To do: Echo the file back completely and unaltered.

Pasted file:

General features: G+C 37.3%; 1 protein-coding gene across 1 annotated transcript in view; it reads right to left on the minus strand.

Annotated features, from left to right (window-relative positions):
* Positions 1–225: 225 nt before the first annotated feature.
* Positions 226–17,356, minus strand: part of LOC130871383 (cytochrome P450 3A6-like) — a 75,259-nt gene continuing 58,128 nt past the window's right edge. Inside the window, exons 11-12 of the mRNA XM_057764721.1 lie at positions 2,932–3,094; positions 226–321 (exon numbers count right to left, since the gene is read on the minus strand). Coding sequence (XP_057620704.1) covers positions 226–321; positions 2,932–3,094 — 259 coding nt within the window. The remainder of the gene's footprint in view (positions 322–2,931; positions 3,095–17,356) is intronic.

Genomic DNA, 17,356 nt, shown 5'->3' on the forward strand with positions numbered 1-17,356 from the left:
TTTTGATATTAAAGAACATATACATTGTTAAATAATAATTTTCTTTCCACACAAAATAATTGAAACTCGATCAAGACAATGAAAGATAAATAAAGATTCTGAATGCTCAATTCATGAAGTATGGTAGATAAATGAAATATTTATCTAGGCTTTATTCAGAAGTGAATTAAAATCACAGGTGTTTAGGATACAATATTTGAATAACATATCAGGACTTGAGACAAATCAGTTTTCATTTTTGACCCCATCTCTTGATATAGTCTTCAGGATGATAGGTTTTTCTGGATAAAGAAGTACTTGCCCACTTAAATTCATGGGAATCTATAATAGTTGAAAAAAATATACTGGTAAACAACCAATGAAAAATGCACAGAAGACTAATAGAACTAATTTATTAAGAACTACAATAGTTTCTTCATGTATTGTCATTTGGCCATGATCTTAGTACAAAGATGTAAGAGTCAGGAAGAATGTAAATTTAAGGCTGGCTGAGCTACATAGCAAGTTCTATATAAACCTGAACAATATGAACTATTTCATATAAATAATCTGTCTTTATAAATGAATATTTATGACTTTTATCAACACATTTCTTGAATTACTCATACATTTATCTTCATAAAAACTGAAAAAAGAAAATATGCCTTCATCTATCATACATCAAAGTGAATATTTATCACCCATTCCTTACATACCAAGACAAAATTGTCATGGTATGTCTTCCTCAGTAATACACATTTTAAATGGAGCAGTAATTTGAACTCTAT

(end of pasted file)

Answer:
General features: G+C 37.3%; 1 protein-coding gene across 1 annotated transcript in view; it reads right to left on the minus strand.

Annotated features, from left to right (window-relative positions):
* Positions 1–225: 225 nt before the first annotated feature.
* Positions 226–17,356, minus strand: part of LOC130871383 (cytochrome P450 3A6-like) — a 75,259-nt gene continuing 58,128 nt past the window's right edge. Inside the window, exons 11-12 of the mRNA XM_057764721.1 lie at positions 2,932–3,094; positions 226–321 (exon numbers count right to left, since the gene is read on the minus strand). Coding sequence (XP_057620704.1) covers positions 226–321; positions 2,932–3,094 — 259 coding nt within the window. The remainder of the gene's footprint in view (positions 322–2,931; positions 3,095–17,356) is intronic.

Genomic DNA, 17,356 nt, shown 5'->3' on the forward strand with positions numbered 1-17,356 from the left:
TTTTGATATTAAAGAACATATACATTGTTAAATAATAATTTTCTTTCCACACAAAATAATTGAAACTCGATCAAGACAATGAAAGATAAATAAAGATTCTGAATGCTCAATTCATGAAGTATGGTAGATAAATGAAATATTTATCTAGGCTTTATTCAGAAGTGAATTAAAATCACAGGTGTTTAGGATACAATATTTGAATAACATATCAGGACTTGAGACAAATCAGTTTTCATTTTTGACCCCATCTCTTGATATAGTCTTCAGGATGATAGGTTTTTCTGGATAAAGAAGTACTTGCCCACTTAAATTCATGGGAATCTATAATAGTTGAAAAAAATATACTGGTAAACAACCAATGAAAAATGCACAGAAGACTAATAGAACTAATTTATTAAGAACTACAATAGTTTCTTCATGTATTGTCATTTGGCCATGATCTTAGTACAAAGATGTAAGAGTCAGGAAGAATGTAAATTTAAGGCTGGCTGAGCTACATAGCAAGTTCTATATAAACCTGAACAATATGAACTATTTCATATAAATAATCTGTCTTTATAAATGAATATTTATGACTTTTATCAACACATTTCTTGAATTACTCATACATTTATCTTCATAAAAACTGAAAAAAGAAAATATGCCTTCATCTATCATACATCAAAGTGAATATTTATCACCCATTCCTTACATACCAAGACAAAATTGTCATGGTATGTCTTCCTCAGTAATACACATTTTAAATGGAGCAGTAATTTGAACTCTAT